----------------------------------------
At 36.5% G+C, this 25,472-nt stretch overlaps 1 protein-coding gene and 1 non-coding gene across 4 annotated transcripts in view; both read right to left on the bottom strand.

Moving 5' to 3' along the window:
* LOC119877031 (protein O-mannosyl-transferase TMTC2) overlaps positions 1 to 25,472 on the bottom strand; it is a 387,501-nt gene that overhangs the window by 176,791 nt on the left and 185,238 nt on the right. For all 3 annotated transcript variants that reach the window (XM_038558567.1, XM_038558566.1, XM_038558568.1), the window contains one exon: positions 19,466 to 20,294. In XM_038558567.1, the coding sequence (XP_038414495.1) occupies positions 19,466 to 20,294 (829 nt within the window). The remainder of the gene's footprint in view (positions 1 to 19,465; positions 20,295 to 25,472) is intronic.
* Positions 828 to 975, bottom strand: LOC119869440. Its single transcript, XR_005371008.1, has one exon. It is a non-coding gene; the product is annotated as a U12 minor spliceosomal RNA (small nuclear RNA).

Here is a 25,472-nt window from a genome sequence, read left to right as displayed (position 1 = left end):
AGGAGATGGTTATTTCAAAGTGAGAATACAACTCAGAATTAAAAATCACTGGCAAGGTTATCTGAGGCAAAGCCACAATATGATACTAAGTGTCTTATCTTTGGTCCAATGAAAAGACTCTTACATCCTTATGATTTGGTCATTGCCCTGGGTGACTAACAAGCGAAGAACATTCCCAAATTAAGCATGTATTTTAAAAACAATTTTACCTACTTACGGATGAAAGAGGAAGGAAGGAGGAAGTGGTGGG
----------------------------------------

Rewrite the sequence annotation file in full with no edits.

At 36.5% G+C, this 25,472-nt stretch overlaps 1 protein-coding gene and 1 non-coding gene across 4 annotated transcripts in view; both read right to left on the bottom strand.

Moving 5' to 3' along the window:
* LOC119877031 (protein O-mannosyl-transferase TMTC2) overlaps positions 1 to 25,472 on the bottom strand; it is a 387,501-nt gene that overhangs the window by 176,791 nt on the left and 185,238 nt on the right. For all 3 annotated transcript variants that reach the window (XM_038558567.1, XM_038558566.1, XM_038558568.1), the window contains one exon: positions 19,466 to 20,294. In XM_038558567.1, the coding sequence (XP_038414495.1) occupies positions 19,466 to 20,294 (829 nt within the window). The remainder of the gene's footprint in view (positions 1 to 19,465; positions 20,295 to 25,472) is intronic.
* Positions 828 to 975, bottom strand: LOC119869440. Its single transcript, XR_005371008.1, has one exon. It is a non-coding gene; the product is annotated as a U12 minor spliceosomal RNA (small nuclear RNA).

Here is a 25,472-nt window from a genome sequence, read left to right as displayed (position 1 = left end):
AGGAGATGGTTATTTCAAAGTGAGAATACAACTCAGAATTAAAAATCACTGGCAAGGTTATCTGAGGCAAAGCCACAATATGATACTAAGTGTCTTATCTTTGGTCCAATGAAAAGACTCTTACATCCTTATGATTTGGTCATTGCCCTGGGTGACTAACAAGCGAAGAACATTCCCAAATTAAGCATGTATTTTAAAAACAATTTTACCTACTTACGGATGAAAGAGGAAGGAAGGAGGAAGTGGTGGG